A much lower drink driving limit could help to curb deaths, as well as result in harsher sentencing for what seems like a serious case but is not considered as such by law. As it stands, the UK’s alcohol limit is 80mg per 100ml of blood – while there are no plans for changes across the board, Scotland is going through legislative changes cut this by almost 40% to 50mg.

Automatic Bans – Not Considering ‘Special Reasons’?
However, a blanket ban could have adverse effects on either those who might later be found innocent, or those who are successfully able to argue exceptional hardship to appeal a ban. There are also special reasons to consider including drinks spiked/laced, or driving in an emergency (eg. if you’re fleeing from very real threats to your life).

Of course, incidents like the one above are absolutely awful, and shouldn’t ever happen – the man found guilty of causing the teenager’s death was, quite rightly, sentenced to four years in jail for death by careless driving. He was also almost twice the legal alcohol limit, so it’s perfectly understandable why the victim’s family felt the defendant’s ability to continue to drive while awaiting trial was ‘totally disrespectful’.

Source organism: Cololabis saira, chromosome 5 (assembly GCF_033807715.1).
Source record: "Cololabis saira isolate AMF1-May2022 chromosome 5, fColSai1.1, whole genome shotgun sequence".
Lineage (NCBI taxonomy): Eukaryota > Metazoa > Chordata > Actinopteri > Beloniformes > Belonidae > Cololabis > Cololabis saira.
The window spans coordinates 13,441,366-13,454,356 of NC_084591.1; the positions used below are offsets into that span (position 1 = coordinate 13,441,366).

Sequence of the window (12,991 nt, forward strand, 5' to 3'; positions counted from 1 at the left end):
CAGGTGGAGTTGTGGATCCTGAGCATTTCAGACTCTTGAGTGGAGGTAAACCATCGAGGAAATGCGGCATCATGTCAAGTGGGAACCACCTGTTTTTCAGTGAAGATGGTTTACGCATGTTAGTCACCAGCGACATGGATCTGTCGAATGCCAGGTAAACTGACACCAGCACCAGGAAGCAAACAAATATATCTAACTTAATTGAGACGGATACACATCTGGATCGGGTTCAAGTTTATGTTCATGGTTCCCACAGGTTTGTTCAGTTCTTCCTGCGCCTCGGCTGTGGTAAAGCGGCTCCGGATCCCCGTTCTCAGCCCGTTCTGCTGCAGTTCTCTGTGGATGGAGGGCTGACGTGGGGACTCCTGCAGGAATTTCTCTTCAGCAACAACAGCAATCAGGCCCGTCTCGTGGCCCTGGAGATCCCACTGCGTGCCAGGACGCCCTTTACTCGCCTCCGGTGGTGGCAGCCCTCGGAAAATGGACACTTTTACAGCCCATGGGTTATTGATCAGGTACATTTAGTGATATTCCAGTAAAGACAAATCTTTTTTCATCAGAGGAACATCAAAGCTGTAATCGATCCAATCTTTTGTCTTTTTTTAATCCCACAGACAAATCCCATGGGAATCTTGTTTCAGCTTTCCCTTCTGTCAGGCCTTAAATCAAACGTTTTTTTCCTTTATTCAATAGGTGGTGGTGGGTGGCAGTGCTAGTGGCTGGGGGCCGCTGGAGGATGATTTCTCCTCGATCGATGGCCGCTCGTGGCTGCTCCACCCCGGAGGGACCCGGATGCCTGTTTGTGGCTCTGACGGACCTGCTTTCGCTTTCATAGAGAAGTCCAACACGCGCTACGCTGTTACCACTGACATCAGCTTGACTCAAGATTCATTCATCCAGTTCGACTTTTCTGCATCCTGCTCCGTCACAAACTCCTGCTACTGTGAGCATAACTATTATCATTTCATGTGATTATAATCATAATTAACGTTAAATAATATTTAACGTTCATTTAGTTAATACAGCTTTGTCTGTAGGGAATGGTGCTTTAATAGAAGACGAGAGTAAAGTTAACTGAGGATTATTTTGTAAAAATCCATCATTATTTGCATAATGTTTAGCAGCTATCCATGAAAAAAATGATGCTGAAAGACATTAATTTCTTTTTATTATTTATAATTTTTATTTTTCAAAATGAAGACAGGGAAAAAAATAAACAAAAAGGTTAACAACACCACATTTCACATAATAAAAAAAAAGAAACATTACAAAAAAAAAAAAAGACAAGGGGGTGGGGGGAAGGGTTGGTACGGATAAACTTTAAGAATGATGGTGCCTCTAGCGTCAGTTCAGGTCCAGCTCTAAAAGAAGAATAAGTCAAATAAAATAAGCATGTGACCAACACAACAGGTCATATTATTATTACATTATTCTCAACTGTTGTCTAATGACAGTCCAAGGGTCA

Nonetheless, the law has a duty to be fair and judges need the power to be able to make their own judgements (which is why the MoJ argue the powers already exist) – the appropriate line is a difficult one to find, especially with cases such as this and figures revealing a rise in deaths.

This guest post was written by Tom McShane – blogger and writer for drink driving specialists McMillans Drink Driving Solicitors. While all drink driving offences should be taken seriously, Tom hopes new legislation changes won’t fall down hard on innocent drivers or defendable cases.

Wednesday, 13 November 2013

The Most Common Causes of Car Accidents

Guest Postfatal car accident

Driving is a dangerous activity as not only does it have the potential to affect your safety, but it can also affect the passengers in your car, other drivers and their passengers, and any pedestrians. There are many causes for car accidents, but there are three main ones that are extremely worrying as they all come back to driver behaviour.

Driving whilst distracted, driving at high speeds and driving whilst tired are the main perpetrators. With a few adjustments, the chance of being involved in a car accident can be drastically reduced.

Driving Whilst Distracted
Driving whilst distracted can be extremely dangerous as it means you do not know what is going on around you. If a child runs in front of the road, you may not have been paying attention to notice them in time or, if you did, you may have slammed on the brakes or swerved and not noticed the car behind you or the cyclist on the other side of the road.